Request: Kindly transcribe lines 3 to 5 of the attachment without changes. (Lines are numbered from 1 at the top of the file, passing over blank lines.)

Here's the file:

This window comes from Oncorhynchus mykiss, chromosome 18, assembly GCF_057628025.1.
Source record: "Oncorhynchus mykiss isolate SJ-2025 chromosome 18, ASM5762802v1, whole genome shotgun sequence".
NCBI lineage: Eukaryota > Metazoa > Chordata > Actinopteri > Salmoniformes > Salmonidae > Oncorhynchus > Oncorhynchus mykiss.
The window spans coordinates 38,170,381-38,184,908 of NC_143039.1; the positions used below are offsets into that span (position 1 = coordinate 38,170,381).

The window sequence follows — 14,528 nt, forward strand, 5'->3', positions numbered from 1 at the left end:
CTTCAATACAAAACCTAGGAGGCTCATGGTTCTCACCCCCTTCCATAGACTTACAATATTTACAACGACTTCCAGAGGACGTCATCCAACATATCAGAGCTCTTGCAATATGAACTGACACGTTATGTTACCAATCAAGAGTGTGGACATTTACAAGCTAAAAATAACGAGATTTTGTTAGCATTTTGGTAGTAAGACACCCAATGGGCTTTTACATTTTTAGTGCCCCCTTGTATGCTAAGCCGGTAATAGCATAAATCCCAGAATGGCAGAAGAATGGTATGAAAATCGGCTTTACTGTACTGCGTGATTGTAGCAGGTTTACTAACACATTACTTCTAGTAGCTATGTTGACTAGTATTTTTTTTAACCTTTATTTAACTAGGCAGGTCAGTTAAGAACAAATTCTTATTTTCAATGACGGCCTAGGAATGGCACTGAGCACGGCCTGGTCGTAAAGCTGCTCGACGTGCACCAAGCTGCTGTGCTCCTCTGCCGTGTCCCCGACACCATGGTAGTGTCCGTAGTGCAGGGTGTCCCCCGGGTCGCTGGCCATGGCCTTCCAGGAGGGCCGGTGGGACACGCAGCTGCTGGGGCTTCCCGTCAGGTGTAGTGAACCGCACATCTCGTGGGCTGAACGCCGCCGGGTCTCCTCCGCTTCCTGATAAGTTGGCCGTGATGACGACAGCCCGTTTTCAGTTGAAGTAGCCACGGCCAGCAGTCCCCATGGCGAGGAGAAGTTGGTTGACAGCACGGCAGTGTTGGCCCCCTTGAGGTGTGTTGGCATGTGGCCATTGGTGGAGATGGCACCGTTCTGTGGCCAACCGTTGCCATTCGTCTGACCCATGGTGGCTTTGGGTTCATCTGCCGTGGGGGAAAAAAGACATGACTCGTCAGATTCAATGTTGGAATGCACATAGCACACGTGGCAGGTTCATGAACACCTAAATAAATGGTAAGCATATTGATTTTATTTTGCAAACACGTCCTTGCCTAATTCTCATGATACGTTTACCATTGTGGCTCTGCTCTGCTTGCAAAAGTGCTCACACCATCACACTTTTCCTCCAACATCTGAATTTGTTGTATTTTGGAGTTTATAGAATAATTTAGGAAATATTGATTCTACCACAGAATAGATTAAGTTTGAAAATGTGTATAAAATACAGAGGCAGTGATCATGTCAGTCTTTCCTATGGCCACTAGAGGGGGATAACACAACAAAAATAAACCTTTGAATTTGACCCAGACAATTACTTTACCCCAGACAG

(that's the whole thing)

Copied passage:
NCBI lineage: Eukaryota > Metazoa > Chordata > Actinopteri > Salmoniformes > Salmonidae > Oncorhynchus > Oncorhynchus mykiss.
The window spans coordinates 38,170,381-38,184,908 of NC_143039.1; the positions used below are offsets into that span (position 1 = coordinate 38,170,381).

The window sequence follows — 14,528 nt, forward strand, 5'->3', positions numbered from 1 at the left end: